When we switch to websocket-driver, all those concerns go away. We treat the whole TCP input stream as one stream of data, because that’s what it is. We stream all incoming bytes to the driver and let it deal with managing state. It will emit events to tell us when interesting things happen, like the handshake completing or a message being received. When we want to send a message, we tell the driver to format it as a text frame. If the driver knows the handshake is not complete it will queue it and deliver it when it’s safe to do so. In the second example, we don’t even mention the concept of handshakes: the user doesn’t need to know anything about how the protocol works to use the driver correctly. The new Client class just hooks the driver up to a TCP socket and provides an API for sending messages.

The driver produces TCP output by calling the client’s write() method with the data we should send over the socket. When we call @driver.start, the driver calls client.write with a string containing handshake request headers. When we call @driver.text("Hello"), the driver will call client.write("\x81\x05Hello") (for unmasked frames), either immediately or after the handshake is complete.

This final point highlights the core problem with a lot of protocol libraries. By taking a strictly object-oriented approach where all protocol state is encapsulated and objects send commands to one another, we’ve allowed the protocol library to control when output happens, not just what output happens. A protocol is not just some functions for parsing and formatting between TCP streams and domain messages, it’s a sequence of actions that must be performed in a certain order by two or more parties in order to reach a goal. A protocol library, if it wishes to help users deploy the protocol correctly and safely, should drive the user’s code by telling it when to do certain things, not just give the user a bag of parsing ingredients and ask them to glue them together in the right order.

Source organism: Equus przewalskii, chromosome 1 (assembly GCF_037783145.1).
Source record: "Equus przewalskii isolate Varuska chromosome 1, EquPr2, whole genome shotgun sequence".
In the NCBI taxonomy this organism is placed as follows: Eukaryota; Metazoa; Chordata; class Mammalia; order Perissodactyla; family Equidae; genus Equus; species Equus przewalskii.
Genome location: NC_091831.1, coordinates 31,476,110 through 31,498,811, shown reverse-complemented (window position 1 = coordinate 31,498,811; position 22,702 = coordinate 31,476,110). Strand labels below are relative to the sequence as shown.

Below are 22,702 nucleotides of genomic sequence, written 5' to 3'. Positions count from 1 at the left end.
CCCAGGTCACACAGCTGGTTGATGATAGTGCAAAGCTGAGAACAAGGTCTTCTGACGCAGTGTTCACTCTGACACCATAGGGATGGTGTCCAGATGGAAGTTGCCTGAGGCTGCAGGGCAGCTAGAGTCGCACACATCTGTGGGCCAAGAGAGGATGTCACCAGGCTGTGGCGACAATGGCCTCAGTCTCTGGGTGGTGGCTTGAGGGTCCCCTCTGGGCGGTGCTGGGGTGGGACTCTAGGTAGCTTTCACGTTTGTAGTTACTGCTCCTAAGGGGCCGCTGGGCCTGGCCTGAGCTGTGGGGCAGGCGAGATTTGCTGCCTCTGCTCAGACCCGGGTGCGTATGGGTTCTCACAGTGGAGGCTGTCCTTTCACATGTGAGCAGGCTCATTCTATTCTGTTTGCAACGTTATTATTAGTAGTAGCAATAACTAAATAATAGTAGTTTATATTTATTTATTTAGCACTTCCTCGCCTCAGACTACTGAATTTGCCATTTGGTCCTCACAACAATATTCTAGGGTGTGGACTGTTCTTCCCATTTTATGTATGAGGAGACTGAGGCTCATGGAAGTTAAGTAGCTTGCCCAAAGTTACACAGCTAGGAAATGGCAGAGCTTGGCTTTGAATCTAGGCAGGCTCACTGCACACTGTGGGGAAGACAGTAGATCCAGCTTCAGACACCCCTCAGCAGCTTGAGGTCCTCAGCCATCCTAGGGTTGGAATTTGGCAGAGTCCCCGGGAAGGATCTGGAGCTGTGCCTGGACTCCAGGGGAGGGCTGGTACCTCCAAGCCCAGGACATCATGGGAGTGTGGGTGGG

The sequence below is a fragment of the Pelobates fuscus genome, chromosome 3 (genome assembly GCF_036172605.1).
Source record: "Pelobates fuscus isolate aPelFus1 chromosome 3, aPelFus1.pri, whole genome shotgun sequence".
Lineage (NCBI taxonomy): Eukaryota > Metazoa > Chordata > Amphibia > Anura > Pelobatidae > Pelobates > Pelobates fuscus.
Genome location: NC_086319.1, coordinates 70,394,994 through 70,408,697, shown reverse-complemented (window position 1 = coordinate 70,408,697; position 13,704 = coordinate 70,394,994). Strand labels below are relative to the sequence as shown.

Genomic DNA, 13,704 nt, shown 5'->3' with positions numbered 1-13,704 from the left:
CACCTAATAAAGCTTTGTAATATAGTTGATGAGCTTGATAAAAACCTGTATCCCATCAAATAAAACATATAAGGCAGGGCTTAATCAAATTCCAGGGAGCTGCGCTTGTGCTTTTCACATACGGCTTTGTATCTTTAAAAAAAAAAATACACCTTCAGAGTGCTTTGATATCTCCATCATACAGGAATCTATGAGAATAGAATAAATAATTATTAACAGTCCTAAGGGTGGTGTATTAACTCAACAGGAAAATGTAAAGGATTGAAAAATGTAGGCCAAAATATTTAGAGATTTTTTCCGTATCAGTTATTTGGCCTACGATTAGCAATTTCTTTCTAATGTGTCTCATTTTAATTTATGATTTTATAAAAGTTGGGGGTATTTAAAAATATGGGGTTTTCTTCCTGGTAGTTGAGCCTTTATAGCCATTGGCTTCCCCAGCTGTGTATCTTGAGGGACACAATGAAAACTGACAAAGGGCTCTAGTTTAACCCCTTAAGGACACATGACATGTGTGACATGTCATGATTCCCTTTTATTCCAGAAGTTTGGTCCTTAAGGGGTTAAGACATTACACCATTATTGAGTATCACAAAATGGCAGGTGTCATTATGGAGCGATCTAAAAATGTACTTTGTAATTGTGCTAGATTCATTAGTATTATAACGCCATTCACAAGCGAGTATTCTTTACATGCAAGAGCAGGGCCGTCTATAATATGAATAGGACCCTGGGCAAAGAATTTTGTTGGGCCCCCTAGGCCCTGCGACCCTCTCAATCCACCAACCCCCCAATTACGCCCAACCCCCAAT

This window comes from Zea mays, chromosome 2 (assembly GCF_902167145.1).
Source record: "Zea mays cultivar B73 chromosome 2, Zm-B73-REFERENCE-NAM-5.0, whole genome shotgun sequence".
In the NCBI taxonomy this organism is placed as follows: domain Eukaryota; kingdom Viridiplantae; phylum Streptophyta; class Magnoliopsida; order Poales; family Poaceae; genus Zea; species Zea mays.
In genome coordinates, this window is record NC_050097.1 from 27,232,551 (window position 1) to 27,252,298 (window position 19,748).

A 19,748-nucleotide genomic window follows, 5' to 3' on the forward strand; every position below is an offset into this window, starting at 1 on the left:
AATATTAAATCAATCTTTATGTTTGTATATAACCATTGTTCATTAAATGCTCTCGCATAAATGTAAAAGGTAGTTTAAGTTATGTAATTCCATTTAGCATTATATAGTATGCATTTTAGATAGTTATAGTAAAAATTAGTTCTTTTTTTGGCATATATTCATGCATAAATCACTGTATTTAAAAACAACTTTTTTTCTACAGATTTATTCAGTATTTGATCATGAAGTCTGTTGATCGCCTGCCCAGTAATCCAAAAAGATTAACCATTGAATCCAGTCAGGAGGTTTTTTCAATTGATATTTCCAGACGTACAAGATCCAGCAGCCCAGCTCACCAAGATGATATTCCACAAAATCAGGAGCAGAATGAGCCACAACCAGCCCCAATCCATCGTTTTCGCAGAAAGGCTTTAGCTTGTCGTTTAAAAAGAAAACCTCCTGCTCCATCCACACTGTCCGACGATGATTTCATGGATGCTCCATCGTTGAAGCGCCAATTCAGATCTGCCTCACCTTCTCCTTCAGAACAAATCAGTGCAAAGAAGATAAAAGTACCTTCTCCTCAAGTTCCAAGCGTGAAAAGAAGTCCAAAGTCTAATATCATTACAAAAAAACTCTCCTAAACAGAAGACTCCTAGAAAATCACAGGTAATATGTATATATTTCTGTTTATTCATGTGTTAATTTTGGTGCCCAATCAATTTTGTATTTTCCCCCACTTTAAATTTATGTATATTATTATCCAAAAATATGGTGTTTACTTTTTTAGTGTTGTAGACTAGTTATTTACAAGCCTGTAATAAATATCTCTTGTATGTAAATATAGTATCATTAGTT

The fact that other protocol libraries have no means of telling the user when to send certain bits of output means that they end up leaking a lot of protocol details into the user’s code. For example, WebSocket has various control frames aside from those for text and binary messages. If you receive a ‘ping’ frame, you must respond by sending a ‘pong’ frame containing the same payload. If you receive a ‘close’ frame, you should respond in kind and then close the connection. If you receive malformed data you should send a ‘close’ frame with an error code and then close the connection. So there are various situations when the parser should react, not by yielding the data to the user, but by telling the user to send certain types of responses. But the most-downloaded Ruby library for this (websocket) handles the latter case by yielding the data to the user and expecting them to do the right thing.

I’ve tried reimplementing faye-websocket’s Client class on top of websocket and the amount of boilerplate required is huge if you want to produce a correct implementation. Here’s a laundry list of stuff you need to implement yourself (links are to relevant sections of code):

So this protocol library not only leaks by making the user track the state of the connection and the state of the parser, but also makes them implement stuff the protocol should deal with. Almost all the above points are behaviours set down in the specification; the user must implement them this way or their deployment is buggy. Since the user has no meaningful control over how this stuff works, all this code is just boilerplate that requires significant knowledge to write correctly. In contrast, faye-websocket and websocket-driver have never emitted events on ping frames because the user has no choice over how to handle them, so why make them write code for that? In websocket-driver, all the above points (and this list is not exhaustive) are dealt with by the protocol library and this gives users a much better hope of deploying WebSockets correctly and safely.

I’m not saying the websocket library is broken, per se. I’m saying it doesn’t go far enough. In Ruby we have lots of different means of doing network I/O, and there’s a few in Node if you consider HTTP servers and TCP/TLS sockets, though they all have similar interfaces. If you want to build a widely useful protocol library, you should solve as many problems as possible for the user so that they just need to bring some I/O and they’re pretty much done. Asking the user to rebuild half the protocol themselves is a recipe for bugs, security holes and wasted effort. We shouldn’t have to rebuild each protocol for every I/O stack we invent, so let’s stop.

Let the user tell you what they want to do, and then tell their code how and when to realize this over TCP. If you find yourself explaining the protocol mechanics when you’re documenting your library, it’s not simple enough yet. Refactor until I don’t need to read the RFC to deploy it properly.